by Dale Chappell
In May 2018, Connecticut Governor Dannel P. Malloy signed into law SB-13, a bill that will bring fairness and dignity to women and transgender prisoners, his office said.
The bill, which received unanimous votes in both chambers of the General Assembly, specifies that women prisoners will not be shackled during labor, and that the Department of Correction will establish child-friendly visitation policies as well as prenatal and parenting support for the nearly 80 percent of women prisoners who have minor children. Free feminine hygiene products will be provided by the DOC, and non-medical male employees will be restricted from viewing women prisoners while they dress or shower.
“All people deserve to be treated with dignity, empathy, and respect, and incarcerated women are no exception,” Governor Malloy said. “We are working every day to fix the haunting legacy of mass incarceration, and this is another step in the right direction.”
Incarcerated women are “trapped” in a system that was not designed for them, State Rep. Robyn Porter added. “Governor Malloy’s signing of this legislation not only gives these women a platform for successful reentry, but more importantly it restores them with the dignity and respect needed for successful rehabilitation.”
Further, the law establishes standards for the treatment of prisoners with a gender identity that differs from their assigned sex at birth, including provisions that give them the right to be housed in a facility that matches their gender identity, and to be searched by guards who match their self-identified gender. Transgender prisoners will also be able to purchase commissary items that are appropriate to their gender identify, and if they were receiving hormone therapy prior to their incarceration, they will be allowed to continue it. [See: PLN, Nov. 2018, p.40].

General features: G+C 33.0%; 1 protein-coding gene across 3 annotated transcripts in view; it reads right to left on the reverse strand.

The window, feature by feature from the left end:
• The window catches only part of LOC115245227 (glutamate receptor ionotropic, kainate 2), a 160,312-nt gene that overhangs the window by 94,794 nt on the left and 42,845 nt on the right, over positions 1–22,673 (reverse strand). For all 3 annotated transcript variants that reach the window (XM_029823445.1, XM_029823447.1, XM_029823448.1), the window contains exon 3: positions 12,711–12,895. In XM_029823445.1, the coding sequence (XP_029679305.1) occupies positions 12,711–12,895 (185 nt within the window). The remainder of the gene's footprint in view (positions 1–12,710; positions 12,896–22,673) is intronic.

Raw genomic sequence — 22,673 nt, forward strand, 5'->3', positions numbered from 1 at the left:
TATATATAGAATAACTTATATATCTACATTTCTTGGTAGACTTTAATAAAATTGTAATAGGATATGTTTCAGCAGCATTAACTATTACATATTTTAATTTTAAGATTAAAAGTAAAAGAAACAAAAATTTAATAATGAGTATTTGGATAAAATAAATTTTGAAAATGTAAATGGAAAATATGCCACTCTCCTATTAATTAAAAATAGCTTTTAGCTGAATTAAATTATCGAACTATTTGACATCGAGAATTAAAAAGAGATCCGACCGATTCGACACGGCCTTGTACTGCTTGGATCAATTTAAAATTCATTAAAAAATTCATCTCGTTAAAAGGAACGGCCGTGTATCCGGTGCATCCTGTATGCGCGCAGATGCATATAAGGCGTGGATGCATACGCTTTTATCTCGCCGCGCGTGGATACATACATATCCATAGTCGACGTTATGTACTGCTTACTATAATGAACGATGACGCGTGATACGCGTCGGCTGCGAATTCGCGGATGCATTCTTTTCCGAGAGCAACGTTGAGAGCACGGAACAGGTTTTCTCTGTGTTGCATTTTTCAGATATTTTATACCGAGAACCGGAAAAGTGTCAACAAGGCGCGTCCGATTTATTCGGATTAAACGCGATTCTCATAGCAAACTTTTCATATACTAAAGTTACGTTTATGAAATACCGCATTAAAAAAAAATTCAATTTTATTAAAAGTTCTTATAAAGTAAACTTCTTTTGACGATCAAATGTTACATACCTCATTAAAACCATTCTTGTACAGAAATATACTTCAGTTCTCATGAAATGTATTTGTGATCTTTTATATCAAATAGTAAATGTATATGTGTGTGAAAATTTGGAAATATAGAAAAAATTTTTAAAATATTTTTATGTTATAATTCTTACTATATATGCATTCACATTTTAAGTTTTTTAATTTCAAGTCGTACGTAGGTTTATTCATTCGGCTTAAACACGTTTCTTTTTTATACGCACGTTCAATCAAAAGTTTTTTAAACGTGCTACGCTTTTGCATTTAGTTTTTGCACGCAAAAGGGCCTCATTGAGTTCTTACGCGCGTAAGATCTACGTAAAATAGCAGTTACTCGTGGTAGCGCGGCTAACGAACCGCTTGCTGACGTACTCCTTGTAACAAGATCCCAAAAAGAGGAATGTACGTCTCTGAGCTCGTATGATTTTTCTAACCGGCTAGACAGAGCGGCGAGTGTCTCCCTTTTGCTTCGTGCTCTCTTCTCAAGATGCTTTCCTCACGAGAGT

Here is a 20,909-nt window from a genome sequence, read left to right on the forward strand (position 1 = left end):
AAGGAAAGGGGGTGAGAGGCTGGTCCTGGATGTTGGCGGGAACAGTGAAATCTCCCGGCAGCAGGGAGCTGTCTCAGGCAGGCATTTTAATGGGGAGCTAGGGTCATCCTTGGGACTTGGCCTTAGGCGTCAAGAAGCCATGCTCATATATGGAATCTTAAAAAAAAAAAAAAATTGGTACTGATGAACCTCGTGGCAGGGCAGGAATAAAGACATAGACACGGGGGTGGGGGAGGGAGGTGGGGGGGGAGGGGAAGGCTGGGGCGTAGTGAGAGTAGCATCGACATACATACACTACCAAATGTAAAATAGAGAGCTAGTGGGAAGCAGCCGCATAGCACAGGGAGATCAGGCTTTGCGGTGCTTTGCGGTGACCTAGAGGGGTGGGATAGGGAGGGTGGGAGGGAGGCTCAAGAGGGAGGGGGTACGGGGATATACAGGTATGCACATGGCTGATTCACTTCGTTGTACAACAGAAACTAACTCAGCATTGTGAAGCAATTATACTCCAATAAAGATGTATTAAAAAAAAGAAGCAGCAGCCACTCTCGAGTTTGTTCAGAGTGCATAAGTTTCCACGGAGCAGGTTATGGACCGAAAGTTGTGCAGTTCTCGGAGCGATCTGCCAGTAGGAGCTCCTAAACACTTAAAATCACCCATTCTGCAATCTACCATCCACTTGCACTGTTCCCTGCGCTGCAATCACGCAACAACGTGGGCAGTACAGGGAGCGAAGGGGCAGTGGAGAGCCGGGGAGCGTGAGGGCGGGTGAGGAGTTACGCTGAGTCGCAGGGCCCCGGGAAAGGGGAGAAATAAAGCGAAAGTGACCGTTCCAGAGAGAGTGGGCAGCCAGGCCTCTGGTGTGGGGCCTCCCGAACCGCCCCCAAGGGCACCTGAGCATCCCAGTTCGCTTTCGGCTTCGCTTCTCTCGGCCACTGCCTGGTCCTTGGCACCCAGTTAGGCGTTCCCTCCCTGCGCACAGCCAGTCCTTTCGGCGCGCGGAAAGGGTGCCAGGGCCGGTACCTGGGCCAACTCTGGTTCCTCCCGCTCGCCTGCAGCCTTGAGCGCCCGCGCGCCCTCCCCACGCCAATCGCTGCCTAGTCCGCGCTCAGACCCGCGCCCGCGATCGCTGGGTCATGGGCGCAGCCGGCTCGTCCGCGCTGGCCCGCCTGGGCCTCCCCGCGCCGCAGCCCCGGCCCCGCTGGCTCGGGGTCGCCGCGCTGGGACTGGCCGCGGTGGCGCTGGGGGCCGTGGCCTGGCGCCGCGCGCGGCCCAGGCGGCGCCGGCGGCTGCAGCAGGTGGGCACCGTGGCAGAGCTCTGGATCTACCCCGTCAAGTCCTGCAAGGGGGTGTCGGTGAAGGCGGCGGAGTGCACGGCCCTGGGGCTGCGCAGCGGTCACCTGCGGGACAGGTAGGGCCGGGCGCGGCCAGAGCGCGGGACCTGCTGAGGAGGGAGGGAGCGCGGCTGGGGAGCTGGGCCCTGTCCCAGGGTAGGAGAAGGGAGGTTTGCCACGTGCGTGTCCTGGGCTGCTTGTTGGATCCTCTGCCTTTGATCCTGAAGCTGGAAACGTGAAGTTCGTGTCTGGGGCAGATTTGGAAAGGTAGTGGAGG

“When you are incarcerated, you are constantly told that you’re not human,” said Tiheba Williams-Bain, a member of the ACLU of Connecticut’s Smart Justice Campaign, praising the new law. “It is, in our mind, the most progressive transgender policy and law in the country,” added ACLU of Connecticut executive director David McGuire.
State Rep. Jeff Currey said “transgender prisoners are subject to unique risks,” and the new law “will help ensure those risks are mitigated.”
“Transgender individuals are among the most vulnerable people within our systems of incarceration, facing daily harassment, humiliation, degradation, and abuse,” noted Jennifer L. Levi, director of GLAD’s Transgender Rights Project. “There are many states for which transgender people are basically serving double sentences,” she continued. “One for the underlying crime for which they’ve been convicted of and the other just for being transgender.”
The strong bipartisan legislative support for the bill, which went into effect on July 1, 2018, was an indication that the rights of women and transgender prisoners is not a partisan issue. Now such support needs to be extended to all prisoners.
Sources: www.wshu.org, www.courant.com, www.womensmediacenter.com
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